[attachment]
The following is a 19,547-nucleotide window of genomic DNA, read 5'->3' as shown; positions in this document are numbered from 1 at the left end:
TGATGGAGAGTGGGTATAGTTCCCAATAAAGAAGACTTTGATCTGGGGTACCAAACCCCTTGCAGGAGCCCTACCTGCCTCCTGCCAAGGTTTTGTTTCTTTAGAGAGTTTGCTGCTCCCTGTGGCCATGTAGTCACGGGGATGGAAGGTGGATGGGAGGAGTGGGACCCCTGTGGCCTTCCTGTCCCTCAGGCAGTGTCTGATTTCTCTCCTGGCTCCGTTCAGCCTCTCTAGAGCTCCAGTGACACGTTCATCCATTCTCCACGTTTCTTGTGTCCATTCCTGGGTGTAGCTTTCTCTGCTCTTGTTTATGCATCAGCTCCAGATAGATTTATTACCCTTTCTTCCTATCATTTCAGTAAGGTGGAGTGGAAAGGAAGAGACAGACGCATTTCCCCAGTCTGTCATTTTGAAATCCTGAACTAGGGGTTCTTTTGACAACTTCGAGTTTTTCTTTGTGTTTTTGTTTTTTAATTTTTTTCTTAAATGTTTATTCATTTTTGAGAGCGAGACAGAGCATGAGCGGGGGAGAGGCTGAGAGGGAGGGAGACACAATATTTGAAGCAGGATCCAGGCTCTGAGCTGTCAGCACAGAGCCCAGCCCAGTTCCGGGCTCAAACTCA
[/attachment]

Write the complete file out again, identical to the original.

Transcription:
The following is a 19,547-nucleotide window of genomic DNA, read 5'->3' as shown; positions in this document are numbered from 1 at the left end:
TGATGGAGAGTGGGTATAGTTCCCAATAAAGAAGACTTTGATCTGGGGTACCAAACCCCTTGCAGGAGCCCTACCTGCCTCCTGCCAAGGTTTTGTTTCTTTAGAGAGTTTGCTGCTCCCTGTGGCCATGTAGTCACGGGGATGGAAGGTGGATGGGAGGAGTGGGACCCCTGTGGCCTTCCTGTCCCTCAGGCAGTGTCTGATTTCTCTCCTGGCTCCGTTCAGCCTCTCTAGAGCTCCAGTGACACGTTCATCCATTCTCCACGTTTCTTGTGTCCATTCCTGGGTGTAGCTTTCTCTGCTCTTGTTTATGCATCAGCTCCAGATAGATTTATTACCCTTTCTTCCTATCATTTCAGTAAGGTGGAGTGGAAAGGAAGAGACAGACGCATTTCCCCAGTCTGTCATTTTGAAATCCTGAACTAGGGGTTCTTTTGACAACTTCGAGTTTTTCTTTGTGTTTTTGTTTTTTAATTTTTTTCTTAAATGTTTATTCATTTTTGAGAGCGAGACAGAGCATGAGCGGGGGAGAGGCTGAGAGGGAGGGAGACACAATATTTGAAGCAGGATCCAGGCTCTGAGCTGTCAGCACAGAGCCCAGCCCAGTTCCGGGCTCAAACTCA